corresponding local rules have concluded that, in order for the prevailing party to tax copying costs on the other party, the items being copied must be "necessary to exhibit its claims". As a corollary, the prevailing party cannot charge the other party for copying material that is not necessary to exhibit its claim. This is precisely what Appellants attempt in the present matter. In Oliver v. Michigan State Bd. of Educ., 519 F.2d 619 (6th Cir. 1975), the Sixth Circuit Court of Appeals determined that the prevailing party had included excessive amounts of irrelevant material in their appendix, and that it was therefore not entitled to recover the cost of copying such material from the other party. Id. at 622. In applying the necessity standard, the court specifically catalogued the prevailing party's citations to the appendix in its briefs to determine which material was actually utilized in making out its arguments. The court found that the prevailing party had included in its appendix, among other surplus items, entire deposition and hearing transcripts. Id. at 621. In particular, the court noted, "Plaintiffs in their response have not satisfactorily explained their designation of large portions of the transcript and exhibits, which in our judgment were unnecessary." Id. at 622. Going even further, the court stressed, "[i]t behooves the lawyers representing the parties to an appeal to be careful not to designate portions of a transcript for printing which are not necessary to exhibit the claims which they are making." Id. The Fourth Circuit Court of Appeals has applied Rule 39 in similar fashion. For example, in United Construction Workers v. Haislip Baking Co., 223 F.2d 872 (4th Cir. 1955), the Court concluded that the defendants had printed more than twice as much material as was necessary to support their brief, and reduced the amount of costs they claimed by half. Id. at 879.
Further, the Fourth Circuit's "Requirements for Preparation of Briefs and Appendices" specifically states that a party's appendix must include "Relevant portions of the pleadings, transcript, charge, findings, opinions," as well as the District Court docket sheet, complaint, final order, and notice of appeal. (emphasis added). Moreover, the Requirements specifically provide that, "if either party causes matters to be included in the appendix unnecessarily the court may impose the cost of producing such parts on that party." Presently, Appellants' Appendix was 10 volumes and included 3,840 pages. This amounted to a total of 30,720 pages when the Appendix was reproduced 8 times. A summary review of the Appendix reveals that it includes material that is not only unnecessary to support Appellants' arguments on appeal, but is entirely irrelevant to Appellants' claims. Appellants appear to have included each and every filing and transcript from the underlying litigation, as well as orders from the District Court on various matters. Further, throughout the litigation, Appellants consistently filed frivolous motions and other material, many of which were not actually ruled upon by the District Court. There is no legitimate reason why such material should have found its way into Appellants' Appendix. Moreover, rather than including relevant excerpts from the various documents that comprise its Appendix as counseled by the Oliver decision, Appellants have included the entire body of each document. By way of just a few examples, the Appendix includes Appellants' 94 page Motion for Change of Venue, their Post-Trial Motions, and their filed Jury Instructions. In comparison, only a mere fraction of this material is actually cited in Appellants' Briefs. If their entire Bill of Costs is not stricken entirely, at a minimum, Appellants' costs should be reduced to the reasonable cost of copying only those items actually utilized in Appellants' Briefs.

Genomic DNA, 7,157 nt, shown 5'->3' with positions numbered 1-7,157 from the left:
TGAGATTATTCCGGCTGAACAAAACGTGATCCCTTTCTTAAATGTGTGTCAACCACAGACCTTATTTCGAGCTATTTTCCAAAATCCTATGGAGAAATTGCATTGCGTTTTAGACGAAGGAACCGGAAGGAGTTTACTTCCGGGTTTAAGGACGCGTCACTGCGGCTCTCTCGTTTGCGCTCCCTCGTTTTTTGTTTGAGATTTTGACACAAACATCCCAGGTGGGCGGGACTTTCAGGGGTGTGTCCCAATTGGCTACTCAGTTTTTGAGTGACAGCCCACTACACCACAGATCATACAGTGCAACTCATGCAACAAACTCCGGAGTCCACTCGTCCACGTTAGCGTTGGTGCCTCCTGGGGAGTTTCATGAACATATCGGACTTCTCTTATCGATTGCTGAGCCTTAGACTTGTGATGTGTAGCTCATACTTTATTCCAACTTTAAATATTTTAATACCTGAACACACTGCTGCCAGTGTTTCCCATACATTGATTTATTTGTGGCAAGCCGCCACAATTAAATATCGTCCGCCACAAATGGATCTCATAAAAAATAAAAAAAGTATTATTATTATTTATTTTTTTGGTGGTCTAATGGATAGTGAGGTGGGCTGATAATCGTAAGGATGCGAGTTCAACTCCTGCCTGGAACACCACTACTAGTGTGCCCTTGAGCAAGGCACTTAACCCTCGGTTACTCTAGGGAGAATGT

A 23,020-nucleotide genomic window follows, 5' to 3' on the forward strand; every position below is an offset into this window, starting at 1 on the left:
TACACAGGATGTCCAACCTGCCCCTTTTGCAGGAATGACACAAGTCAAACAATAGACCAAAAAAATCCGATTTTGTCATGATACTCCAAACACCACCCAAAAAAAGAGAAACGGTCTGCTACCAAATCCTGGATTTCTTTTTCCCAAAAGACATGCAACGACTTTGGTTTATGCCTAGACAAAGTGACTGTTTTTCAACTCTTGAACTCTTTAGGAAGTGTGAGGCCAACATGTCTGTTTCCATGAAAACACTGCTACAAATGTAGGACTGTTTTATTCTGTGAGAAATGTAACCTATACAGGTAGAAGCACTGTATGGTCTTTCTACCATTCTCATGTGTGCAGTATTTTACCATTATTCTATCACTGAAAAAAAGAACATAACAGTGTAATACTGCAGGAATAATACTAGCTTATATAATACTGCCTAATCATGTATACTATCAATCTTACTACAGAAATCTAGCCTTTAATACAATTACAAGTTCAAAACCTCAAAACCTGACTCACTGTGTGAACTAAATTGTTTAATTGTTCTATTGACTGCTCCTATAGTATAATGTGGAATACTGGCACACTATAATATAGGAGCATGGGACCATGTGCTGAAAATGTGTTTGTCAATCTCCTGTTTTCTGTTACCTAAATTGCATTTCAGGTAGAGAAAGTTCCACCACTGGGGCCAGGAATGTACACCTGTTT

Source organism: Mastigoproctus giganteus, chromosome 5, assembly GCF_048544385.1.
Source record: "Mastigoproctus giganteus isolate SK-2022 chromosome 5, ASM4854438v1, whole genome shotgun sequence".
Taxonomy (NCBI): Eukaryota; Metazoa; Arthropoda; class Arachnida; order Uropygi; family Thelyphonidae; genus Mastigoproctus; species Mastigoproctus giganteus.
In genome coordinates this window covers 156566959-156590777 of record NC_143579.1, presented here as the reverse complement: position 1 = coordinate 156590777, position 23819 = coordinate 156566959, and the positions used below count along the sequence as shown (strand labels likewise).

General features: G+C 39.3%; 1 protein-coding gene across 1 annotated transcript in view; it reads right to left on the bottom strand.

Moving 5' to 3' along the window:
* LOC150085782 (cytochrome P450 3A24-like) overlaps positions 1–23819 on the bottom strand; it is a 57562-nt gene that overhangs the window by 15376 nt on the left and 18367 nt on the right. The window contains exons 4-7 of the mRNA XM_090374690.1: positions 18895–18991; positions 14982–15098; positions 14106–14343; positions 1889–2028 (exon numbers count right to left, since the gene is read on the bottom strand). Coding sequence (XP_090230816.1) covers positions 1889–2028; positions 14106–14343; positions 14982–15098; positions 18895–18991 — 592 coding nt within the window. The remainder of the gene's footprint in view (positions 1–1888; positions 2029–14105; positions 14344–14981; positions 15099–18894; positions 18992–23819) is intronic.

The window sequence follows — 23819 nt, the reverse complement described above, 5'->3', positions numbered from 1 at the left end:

CONCLUSION Based on the foregoing law and facts, the Honorable Court should dismiss Appellants'
Bill of Costs. In the alternative, the Honorable Court should (i) reduce the per-page copying fee charged by Appellants in their Bill of Costs, and (ii) allow Appellants to assess only those costs incurred in copying material that was necessary to make out Appellants' arguments on appeal. Respectfully submitted, BARLEY SNYDER LLC s/ Sean E. Summers ______________________________ Sean E. Summers 100 East Market Street P.O. Box 15012 York, PA 17405-7012 (717) 846-8888 Craig T. Trebilcock Shumaker Williams PC 1 East Market Street York, PA 17401 (717) 848-5134 Attorneys for Plaintiff/Appellee